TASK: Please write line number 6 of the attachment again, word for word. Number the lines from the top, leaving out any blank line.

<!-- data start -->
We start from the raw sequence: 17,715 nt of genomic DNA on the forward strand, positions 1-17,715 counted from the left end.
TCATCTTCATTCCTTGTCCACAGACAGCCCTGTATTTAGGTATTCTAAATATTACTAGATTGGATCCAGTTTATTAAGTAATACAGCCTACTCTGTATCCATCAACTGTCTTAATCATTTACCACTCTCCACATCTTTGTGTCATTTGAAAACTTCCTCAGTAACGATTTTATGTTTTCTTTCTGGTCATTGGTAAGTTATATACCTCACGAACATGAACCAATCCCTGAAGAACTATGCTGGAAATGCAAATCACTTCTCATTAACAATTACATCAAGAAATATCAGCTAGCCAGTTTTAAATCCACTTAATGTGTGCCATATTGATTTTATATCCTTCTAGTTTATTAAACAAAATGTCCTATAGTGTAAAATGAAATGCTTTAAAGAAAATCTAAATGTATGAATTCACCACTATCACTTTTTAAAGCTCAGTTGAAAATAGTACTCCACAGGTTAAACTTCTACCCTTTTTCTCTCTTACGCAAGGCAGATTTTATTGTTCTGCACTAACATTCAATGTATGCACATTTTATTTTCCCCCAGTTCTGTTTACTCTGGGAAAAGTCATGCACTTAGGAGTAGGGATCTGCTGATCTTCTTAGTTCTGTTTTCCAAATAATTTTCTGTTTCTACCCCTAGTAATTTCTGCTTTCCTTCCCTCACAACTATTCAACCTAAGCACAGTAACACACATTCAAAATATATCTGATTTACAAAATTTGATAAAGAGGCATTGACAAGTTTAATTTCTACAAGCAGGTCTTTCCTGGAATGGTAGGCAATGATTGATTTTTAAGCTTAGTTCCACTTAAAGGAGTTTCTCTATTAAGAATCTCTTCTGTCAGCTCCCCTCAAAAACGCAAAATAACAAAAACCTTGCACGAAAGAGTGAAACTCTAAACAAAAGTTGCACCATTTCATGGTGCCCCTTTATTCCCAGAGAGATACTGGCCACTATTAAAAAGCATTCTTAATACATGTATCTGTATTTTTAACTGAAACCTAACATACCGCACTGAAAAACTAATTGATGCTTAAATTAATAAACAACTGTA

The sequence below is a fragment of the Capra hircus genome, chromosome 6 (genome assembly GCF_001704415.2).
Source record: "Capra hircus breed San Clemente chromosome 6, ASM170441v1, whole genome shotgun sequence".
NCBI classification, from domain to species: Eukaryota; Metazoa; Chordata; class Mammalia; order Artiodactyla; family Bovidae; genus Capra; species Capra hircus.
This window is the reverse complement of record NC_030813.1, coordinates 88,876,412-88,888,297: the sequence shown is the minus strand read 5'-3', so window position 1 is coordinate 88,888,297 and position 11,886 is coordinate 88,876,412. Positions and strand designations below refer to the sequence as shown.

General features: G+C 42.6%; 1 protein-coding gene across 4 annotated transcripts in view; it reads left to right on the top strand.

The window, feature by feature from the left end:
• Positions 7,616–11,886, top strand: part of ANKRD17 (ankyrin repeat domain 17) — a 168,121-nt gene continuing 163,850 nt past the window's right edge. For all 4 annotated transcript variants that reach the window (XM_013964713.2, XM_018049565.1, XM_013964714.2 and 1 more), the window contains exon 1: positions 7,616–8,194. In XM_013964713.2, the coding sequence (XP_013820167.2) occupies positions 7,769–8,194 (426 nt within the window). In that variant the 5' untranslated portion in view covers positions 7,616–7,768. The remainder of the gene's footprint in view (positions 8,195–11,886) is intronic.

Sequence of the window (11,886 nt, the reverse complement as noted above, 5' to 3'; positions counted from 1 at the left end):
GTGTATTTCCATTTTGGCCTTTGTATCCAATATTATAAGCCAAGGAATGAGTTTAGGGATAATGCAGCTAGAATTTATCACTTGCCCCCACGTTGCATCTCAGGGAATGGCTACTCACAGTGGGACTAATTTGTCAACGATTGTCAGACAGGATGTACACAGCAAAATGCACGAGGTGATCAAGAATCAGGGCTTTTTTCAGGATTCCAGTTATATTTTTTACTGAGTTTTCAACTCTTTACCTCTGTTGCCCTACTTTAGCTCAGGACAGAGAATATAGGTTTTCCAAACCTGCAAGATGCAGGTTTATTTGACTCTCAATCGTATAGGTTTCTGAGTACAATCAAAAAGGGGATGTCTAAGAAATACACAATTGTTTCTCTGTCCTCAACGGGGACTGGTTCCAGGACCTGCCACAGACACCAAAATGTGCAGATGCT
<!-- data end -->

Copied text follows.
This window is the reverse complement of record NC_030813.1, coordinates 88,876,412-88,888,297: the sequence shown is the minus strand read 5'-3', so window position 1 is coordinate 88,888,297 and position 11,886 is coordinate 88,876,412. Positions and strand designations below refer to the sequence as shown.